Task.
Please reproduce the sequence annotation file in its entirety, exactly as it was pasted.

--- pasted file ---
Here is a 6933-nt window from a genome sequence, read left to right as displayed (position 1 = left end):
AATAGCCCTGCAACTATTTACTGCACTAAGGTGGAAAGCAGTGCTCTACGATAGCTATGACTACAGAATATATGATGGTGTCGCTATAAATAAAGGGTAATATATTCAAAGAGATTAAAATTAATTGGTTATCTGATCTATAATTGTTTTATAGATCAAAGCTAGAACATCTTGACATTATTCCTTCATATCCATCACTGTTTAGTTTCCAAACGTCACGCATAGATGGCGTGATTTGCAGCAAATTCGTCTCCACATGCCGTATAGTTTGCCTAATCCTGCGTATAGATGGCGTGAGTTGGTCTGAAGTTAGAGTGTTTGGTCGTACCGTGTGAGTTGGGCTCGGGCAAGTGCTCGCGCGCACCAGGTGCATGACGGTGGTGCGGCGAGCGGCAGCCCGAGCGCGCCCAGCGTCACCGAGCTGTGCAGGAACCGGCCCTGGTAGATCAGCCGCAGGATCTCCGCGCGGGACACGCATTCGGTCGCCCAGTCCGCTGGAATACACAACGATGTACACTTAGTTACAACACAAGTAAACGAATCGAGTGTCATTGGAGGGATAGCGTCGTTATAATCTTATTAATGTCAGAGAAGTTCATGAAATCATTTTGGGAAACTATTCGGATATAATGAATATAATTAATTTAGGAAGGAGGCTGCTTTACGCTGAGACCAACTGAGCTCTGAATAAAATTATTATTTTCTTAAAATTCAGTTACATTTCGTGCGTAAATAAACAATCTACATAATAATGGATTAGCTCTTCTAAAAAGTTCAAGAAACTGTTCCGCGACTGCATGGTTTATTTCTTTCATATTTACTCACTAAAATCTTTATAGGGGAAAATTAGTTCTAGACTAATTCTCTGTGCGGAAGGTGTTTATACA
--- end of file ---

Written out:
Here is a 6933-nt window from a genome sequence, read left to right as displayed (position 1 = left end):
AATAGCCCTGCAACTATTTACTGCACTAAGGTGGAAAGCAGTGCTCTACGATAGCTATGACTACAGAATATATGATGGTGTCGCTATAAATAAAGGGTAATATATTCAAAGAGATTAAAATTAATTGGTTATCTGATCTATAATTGTTTTATAGATCAAAGCTAGAACATCTTGACATTATTCCTTCATATCCATCACTGTTTAGTTTCCAAACGTCACGCATAGATGGCGTGATTTGCAGCAAATTCGTCTCCACATGCCGTATAGTTTGCCTAATCCTGCGTATAGATGGCGTGAGTTGGTCTGAAGTTAGAGTGTTTGGTCGTACCGTGTGAGTTGGGCTCGGGCAAGTGCTCGCGCGCACCAGGTGCATGACGGTGGTGCGGCGAGCGGCAGCCCGAGCGCGCCCAGCGTCACCGAGCTGTGCAGGAACCGGCCCTGGTAGATCAGCCGCAGGATCTCCGCGCGGGACACGCATTCGGTCGCCCAGTCCGCTGGAATACACAACGATGTACACTTAGTTACAACACAAGTAAACGAATCGAGTGTCATTGGAGGGATAGCGTCGTTATAATCTTATTAATGTCAGAGAAGTTCATGAAATCATTTTGGGAAACTATTCGGATATAATGAATATAATTAATTTAGGAAGGAGGCTGCTTTACGCTGAGACCAACTGAGCTCTGAATAAAATTATTATTTTCTTAAAATTCAGTTACATTTCGTGCGTAAATAAACAATCTACATAATAATGGATTAGCTCTTCTAAAAAGTTCAAGAAACTGTTCCGCGACTGCATGGTTTATTTCTTTCATATTTACTCACTAAAATCTTTATAGGGGAAAATTAGTTCTAGACTAATTCTCTGTGCGGAAGGTGTTTATACA